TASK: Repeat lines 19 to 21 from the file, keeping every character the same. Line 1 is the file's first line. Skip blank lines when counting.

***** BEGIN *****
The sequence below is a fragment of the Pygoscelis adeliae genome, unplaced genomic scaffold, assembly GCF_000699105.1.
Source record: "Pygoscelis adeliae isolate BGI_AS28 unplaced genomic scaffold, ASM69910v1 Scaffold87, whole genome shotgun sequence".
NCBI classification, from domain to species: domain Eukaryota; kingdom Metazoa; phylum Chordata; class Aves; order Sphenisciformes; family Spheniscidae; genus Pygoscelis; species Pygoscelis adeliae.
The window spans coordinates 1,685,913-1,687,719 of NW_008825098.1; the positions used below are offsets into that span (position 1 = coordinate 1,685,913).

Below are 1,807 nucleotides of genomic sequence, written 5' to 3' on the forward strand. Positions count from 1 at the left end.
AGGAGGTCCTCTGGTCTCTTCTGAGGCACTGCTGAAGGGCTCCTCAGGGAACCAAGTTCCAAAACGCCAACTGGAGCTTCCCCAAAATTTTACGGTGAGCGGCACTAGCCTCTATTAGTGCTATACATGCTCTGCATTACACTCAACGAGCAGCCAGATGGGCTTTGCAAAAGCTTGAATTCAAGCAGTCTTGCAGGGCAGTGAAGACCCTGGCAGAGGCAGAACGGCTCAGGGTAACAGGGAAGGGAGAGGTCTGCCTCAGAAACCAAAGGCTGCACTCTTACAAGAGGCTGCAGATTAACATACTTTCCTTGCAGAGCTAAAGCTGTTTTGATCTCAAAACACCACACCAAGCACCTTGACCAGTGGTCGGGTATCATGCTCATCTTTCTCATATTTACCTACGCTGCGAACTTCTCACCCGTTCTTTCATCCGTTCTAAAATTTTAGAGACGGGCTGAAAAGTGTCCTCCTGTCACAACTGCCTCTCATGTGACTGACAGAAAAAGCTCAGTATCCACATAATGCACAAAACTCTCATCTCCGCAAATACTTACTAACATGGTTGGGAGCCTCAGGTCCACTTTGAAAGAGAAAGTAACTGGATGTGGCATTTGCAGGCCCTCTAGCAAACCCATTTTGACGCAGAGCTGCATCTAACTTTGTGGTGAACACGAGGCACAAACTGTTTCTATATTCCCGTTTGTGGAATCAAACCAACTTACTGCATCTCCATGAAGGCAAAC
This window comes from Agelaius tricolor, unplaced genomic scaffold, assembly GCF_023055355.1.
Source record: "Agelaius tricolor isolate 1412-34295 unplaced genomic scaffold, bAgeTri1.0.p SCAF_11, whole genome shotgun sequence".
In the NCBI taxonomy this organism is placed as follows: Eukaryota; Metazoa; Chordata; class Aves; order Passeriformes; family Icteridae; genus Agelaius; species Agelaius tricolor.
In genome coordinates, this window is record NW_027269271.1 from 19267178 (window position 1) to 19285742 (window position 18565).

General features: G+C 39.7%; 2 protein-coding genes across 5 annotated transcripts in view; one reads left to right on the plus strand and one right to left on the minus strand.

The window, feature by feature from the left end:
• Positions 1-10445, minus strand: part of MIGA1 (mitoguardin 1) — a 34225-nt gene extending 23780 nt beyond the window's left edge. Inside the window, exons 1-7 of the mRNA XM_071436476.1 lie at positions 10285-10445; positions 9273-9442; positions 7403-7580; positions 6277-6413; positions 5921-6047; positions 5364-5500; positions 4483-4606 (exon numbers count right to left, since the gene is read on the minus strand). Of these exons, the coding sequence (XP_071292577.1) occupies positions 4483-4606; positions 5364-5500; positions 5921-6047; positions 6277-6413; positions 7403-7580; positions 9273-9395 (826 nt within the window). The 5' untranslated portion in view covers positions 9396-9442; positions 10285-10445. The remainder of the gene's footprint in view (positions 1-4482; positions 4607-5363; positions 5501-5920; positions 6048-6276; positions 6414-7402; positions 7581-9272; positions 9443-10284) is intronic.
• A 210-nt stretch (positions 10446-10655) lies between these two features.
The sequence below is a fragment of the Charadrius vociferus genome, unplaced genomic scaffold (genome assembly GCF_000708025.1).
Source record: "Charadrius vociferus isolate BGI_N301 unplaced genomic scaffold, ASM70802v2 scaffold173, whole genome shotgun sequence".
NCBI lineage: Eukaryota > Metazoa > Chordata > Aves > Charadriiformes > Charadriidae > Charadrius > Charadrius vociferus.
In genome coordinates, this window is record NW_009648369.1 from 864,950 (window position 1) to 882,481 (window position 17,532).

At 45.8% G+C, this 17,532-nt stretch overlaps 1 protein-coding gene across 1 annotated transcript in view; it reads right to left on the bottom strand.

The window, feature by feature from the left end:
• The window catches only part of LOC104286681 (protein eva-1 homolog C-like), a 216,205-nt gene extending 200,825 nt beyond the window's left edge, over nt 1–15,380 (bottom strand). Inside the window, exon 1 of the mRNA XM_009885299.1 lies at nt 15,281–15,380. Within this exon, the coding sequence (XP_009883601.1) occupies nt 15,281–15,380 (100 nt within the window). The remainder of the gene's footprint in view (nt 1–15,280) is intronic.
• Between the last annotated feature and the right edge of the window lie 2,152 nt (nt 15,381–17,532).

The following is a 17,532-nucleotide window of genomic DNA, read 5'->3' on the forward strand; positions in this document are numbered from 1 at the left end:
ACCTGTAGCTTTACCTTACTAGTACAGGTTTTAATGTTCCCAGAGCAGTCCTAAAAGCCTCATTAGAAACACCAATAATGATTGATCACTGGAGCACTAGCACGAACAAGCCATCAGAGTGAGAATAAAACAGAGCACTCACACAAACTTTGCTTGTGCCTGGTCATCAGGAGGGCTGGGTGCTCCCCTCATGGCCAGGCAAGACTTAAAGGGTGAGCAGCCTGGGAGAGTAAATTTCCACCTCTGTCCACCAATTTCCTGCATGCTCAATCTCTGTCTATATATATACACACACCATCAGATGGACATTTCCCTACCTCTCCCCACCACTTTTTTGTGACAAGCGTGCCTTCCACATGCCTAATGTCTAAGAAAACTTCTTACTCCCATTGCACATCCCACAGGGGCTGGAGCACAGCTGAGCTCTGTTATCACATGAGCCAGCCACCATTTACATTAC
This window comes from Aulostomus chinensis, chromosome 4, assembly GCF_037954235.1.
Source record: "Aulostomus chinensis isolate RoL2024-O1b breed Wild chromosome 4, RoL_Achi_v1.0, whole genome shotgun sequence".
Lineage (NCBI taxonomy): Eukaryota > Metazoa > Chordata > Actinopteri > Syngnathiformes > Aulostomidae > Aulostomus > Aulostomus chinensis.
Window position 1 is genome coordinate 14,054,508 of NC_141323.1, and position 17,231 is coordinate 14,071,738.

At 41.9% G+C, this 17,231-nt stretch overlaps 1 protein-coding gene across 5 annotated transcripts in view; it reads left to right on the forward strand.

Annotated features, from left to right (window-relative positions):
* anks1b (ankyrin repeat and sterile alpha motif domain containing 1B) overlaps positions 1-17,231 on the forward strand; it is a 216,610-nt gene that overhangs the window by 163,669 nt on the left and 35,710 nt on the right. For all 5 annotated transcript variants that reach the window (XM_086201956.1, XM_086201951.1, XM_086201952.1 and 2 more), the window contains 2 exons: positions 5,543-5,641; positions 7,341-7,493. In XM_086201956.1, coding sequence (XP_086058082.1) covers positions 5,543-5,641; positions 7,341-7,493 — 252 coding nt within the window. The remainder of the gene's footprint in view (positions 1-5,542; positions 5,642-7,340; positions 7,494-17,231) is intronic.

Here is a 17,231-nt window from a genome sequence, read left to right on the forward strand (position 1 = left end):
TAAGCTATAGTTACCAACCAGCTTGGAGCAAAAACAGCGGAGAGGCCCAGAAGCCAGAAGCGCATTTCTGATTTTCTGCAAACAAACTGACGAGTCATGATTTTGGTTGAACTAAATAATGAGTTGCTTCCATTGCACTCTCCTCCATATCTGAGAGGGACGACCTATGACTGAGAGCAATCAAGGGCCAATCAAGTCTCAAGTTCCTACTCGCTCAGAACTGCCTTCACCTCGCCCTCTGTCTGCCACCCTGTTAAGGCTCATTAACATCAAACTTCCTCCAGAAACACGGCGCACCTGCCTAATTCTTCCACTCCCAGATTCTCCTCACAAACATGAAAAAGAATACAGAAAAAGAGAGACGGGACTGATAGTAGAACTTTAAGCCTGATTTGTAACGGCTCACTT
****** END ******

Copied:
At 45.8% G+C, this 17,532-nt stretch overlaps 1 protein-coding gene across 1 annotated transcript in view; it reads right to left on the bottom strand.

The window, feature by feature from the left end:
• The window catches only part of LOC104286681 (protein eva-1 homolog C-like), a 216,205-nt gene extending 200,825 nt beyond the window's left edge, over nt 1–15,380 (bottom strand). Inside the window, exon 1 of the mRNA XM_009885299.1 lies at nt 15,281–15,380. Within this exon, the coding sequence (XP_009883601.1) occupies nt 15,281–15,380 (100 nt within the window). The remainder of the gene's footprint in view (nt 1–15,280) is intronic.